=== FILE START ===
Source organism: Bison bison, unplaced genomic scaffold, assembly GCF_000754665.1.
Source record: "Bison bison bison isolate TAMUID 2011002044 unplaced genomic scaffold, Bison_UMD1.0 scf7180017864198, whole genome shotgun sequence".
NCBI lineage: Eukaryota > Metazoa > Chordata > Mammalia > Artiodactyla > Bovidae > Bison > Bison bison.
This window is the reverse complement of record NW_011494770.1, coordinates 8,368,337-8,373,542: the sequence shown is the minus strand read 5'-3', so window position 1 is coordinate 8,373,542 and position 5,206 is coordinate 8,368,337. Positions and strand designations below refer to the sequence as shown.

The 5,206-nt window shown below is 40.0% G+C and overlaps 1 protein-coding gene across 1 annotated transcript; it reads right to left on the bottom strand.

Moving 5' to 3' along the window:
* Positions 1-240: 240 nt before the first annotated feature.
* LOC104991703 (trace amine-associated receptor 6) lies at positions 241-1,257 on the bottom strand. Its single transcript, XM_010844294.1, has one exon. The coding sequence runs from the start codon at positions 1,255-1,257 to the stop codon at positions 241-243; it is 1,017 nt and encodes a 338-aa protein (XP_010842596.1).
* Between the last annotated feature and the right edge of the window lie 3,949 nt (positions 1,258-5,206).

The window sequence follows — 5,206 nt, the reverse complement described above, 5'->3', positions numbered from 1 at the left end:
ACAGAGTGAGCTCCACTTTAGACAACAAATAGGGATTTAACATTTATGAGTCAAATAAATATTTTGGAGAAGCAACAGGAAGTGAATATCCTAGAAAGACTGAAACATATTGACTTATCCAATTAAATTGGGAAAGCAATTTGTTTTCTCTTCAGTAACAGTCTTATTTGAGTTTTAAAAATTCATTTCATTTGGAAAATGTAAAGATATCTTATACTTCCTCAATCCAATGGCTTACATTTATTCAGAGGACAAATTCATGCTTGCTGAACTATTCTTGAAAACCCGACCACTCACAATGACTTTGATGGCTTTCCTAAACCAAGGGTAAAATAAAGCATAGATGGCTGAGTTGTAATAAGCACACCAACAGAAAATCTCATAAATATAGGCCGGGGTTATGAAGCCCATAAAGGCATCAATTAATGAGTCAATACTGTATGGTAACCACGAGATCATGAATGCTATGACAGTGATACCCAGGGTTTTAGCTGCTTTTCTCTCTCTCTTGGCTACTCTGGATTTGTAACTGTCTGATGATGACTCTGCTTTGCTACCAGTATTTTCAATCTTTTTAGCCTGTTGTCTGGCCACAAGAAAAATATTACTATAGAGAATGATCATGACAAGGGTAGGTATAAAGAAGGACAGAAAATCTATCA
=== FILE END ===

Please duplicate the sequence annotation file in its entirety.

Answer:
Source organism: Bison bison, unplaced genomic scaffold, assembly GCF_000754665.1.
Source record: "Bison bison bison isolate TAMUID 2011002044 unplaced genomic scaffold, Bison_UMD1.0 scf7180017864198, whole genome shotgun sequence".
NCBI lineage: Eukaryota > Metazoa > Chordata > Mammalia > Artiodactyla > Bovidae > Bison > Bison bison.
This window is the reverse complement of record NW_011494770.1, coordinates 8,368,337-8,373,542: the sequence shown is the minus strand read 5'-3', so window position 1 is coordinate 8,373,542 and position 5,206 is coordinate 8,368,337. Positions and strand designations below refer to the sequence as shown.

The 5,206-nt window shown below is 40.0% G+C and overlaps 1 protein-coding gene across 1 annotated transcript; it reads right to left on the bottom strand.

Moving 5' to 3' along the window:
* Positions 1-240: 240 nt before the first annotated feature.
* LOC104991703 (trace amine-associated receptor 6) lies at positions 241-1,257 on the bottom strand. Its single transcript, XM_010844294.1, has one exon. The coding sequence runs from the start codon at positions 1,255-1,257 to the stop codon at positions 241-243; it is 1,017 nt and encodes a 338-aa protein (XP_010842596.1).
* Between the last annotated feature and the right edge of the window lie 3,949 nt (positions 1,258-5,206).

The window sequence follows — 5,206 nt, the reverse complement described above, 5'->3', positions numbered from 1 at the left end:
ACAGAGTGAGCTCCACTTTAGACAACAAATAGGGATTTAACATTTATGAGTCAAATAAATATTTTGGAGAAGCAACAGGAAGTGAATATCCTAGAAAGACTGAAACATATTGACTTATCCAATTAAATTGGGAAAGCAATTTGTTTTCTCTTCAGTAACAGTCTTATTTGAGTTTTAAAAATTCATTTCATTTGGAAAATGTAAAGATATCTTATACTTCCTCAATCCAATGGCTTACATTTATTCAGAGGACAAATTCATGCTTGCTGAACTATTCTTGAAAACCCGACCACTCACAATGACTTTGATGGCTTTCCTAAACCAAGGGTAAAATAAAGCATAGATGGCTGAGTTGTAATAAGCACACCAACAGAAAATCTCATAAATATAGGCCGGGGTTATGAAGCCCATAAAGGCATCAATTAATGAGTCAATACTGTATGGTAACCACGAGATCATGAATGCTATGACAGTGATACCCAGGGTTTTAGCTGCTTTTCTCTCTCTCTTGGCTACTCTGGATTTGTAACTGTCTGATGATGACTCTGCTTTGCTACCAGTATTTTCAATCTTTTTAGCCTGTTGTCTGGCCACAAGAAAAATATTACTATAGAGAATGATCATGACAAGGGTAGGTATAAAGAAGGACAGAAAATCTATCA